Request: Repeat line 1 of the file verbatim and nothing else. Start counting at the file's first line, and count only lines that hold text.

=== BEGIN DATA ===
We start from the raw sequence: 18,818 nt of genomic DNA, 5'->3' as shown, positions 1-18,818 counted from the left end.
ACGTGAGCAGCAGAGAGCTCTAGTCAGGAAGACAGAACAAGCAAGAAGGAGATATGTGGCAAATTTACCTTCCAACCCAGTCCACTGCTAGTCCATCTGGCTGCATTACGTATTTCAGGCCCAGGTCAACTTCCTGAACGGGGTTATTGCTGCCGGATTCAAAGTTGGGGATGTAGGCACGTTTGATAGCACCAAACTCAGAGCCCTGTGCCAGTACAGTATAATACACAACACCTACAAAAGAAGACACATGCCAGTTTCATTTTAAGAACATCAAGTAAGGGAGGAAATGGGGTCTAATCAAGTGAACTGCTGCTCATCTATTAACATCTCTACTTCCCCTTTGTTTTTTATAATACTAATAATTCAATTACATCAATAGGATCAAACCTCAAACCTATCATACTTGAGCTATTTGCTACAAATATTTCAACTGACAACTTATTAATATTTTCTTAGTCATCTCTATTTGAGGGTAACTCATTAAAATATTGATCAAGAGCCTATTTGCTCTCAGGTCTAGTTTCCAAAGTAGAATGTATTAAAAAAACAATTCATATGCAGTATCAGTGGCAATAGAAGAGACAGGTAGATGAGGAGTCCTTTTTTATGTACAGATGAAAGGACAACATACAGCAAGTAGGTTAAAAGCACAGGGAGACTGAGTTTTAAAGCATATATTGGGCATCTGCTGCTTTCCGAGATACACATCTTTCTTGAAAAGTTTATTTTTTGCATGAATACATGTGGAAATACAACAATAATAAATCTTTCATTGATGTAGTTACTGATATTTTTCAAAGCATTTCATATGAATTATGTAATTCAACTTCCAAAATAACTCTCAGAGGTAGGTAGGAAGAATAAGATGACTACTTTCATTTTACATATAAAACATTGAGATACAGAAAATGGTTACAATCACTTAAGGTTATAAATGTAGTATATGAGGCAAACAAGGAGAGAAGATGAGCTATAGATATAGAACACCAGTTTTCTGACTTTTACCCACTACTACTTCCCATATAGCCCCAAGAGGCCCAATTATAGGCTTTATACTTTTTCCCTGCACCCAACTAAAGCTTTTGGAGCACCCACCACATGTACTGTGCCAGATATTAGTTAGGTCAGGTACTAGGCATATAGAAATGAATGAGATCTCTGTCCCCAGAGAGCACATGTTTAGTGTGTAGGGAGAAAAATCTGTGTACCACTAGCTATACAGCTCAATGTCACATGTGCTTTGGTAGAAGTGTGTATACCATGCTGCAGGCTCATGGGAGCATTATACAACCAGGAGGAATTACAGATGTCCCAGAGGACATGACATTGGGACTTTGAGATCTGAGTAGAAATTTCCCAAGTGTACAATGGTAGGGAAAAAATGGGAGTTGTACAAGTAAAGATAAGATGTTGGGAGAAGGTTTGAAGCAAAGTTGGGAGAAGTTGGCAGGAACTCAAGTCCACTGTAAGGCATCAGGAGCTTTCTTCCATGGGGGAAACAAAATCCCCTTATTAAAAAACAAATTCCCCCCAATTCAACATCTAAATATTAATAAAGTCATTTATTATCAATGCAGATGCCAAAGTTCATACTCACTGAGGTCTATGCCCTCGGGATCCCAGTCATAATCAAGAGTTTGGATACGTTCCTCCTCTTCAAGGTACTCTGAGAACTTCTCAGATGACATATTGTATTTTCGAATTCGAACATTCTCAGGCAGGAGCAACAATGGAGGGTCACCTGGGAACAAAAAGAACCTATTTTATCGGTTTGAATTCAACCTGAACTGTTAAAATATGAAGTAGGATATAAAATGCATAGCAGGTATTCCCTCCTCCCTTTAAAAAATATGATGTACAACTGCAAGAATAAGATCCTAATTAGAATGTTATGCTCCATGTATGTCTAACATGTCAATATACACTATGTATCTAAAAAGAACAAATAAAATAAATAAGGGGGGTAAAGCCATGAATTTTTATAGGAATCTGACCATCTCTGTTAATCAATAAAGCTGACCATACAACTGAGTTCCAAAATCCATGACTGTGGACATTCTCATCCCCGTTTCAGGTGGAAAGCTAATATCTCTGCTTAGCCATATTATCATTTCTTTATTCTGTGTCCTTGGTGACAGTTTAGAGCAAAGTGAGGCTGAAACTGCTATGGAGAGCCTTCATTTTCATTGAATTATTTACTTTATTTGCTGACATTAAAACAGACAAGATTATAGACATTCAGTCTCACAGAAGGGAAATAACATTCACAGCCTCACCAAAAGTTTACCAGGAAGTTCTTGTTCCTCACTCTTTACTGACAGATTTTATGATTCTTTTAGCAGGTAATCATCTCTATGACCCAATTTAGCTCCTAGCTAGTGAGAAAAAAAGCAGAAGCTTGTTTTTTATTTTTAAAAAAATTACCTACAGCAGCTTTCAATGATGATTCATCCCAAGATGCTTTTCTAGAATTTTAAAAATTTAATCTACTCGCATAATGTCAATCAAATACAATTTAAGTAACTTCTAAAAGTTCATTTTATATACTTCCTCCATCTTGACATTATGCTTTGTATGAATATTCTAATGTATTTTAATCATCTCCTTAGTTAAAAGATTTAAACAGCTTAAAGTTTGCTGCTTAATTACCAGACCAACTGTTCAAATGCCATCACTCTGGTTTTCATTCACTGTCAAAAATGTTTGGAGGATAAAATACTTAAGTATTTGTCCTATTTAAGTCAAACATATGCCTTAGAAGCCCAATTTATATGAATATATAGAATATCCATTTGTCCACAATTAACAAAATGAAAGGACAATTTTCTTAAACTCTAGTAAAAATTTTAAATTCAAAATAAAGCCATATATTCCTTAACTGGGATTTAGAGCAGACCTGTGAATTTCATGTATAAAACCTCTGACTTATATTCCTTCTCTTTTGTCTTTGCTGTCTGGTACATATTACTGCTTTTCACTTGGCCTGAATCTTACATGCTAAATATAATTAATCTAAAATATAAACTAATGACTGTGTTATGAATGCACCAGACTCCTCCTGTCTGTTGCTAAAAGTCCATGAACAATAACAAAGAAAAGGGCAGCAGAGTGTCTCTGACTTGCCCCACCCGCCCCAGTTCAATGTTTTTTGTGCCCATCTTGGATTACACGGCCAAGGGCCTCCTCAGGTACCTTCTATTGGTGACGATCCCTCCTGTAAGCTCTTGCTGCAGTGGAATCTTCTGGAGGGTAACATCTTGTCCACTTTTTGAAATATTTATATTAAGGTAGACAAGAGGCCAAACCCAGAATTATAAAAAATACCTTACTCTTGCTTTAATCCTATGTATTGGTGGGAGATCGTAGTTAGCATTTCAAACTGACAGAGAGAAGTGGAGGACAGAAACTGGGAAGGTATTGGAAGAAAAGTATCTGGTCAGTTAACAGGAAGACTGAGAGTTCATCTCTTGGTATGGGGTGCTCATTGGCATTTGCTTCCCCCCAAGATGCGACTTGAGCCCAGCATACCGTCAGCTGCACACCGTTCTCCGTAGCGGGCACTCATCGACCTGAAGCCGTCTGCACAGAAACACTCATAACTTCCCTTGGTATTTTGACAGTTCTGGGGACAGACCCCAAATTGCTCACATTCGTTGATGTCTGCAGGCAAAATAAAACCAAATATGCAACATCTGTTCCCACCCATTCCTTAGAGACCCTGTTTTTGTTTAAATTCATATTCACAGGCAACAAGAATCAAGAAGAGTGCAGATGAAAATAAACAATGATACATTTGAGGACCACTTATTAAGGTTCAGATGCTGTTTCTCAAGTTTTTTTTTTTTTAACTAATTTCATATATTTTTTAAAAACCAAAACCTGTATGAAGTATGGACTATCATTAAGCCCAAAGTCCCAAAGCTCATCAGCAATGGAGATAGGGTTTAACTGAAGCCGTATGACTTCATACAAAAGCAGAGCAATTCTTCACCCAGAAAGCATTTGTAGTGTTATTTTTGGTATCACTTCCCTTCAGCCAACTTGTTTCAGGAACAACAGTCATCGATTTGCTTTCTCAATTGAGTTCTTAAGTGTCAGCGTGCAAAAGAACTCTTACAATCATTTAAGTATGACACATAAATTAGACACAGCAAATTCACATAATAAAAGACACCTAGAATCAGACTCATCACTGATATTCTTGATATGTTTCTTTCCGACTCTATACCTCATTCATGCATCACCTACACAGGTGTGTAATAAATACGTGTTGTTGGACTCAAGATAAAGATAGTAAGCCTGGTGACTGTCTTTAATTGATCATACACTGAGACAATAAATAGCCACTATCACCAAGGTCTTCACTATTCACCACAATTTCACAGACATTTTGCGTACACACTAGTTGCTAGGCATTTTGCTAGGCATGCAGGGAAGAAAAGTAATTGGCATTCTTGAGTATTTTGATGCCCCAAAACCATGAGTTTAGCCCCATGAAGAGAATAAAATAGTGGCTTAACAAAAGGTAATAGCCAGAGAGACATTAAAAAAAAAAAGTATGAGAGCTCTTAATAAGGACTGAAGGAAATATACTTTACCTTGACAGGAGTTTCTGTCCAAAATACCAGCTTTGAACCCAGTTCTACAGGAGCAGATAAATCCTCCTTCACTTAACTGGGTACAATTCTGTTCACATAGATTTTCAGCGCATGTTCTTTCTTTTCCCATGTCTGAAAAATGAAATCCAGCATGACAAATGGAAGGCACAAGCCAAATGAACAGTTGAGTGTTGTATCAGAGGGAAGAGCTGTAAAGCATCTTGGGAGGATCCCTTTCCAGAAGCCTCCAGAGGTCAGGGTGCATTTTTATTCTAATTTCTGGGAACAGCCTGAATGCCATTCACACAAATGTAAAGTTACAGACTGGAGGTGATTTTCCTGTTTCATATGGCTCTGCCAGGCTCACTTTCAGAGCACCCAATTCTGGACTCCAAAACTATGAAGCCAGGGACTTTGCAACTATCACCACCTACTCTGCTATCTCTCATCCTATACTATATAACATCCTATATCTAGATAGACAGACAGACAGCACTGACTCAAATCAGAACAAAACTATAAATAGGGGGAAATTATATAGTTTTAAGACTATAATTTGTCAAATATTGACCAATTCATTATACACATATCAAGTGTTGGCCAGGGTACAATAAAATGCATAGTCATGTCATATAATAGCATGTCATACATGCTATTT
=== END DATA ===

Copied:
We start from the raw sequence: 18,818 nt of genomic DNA, 5'->3' as shown, positions 1-18,818 counted from the left end.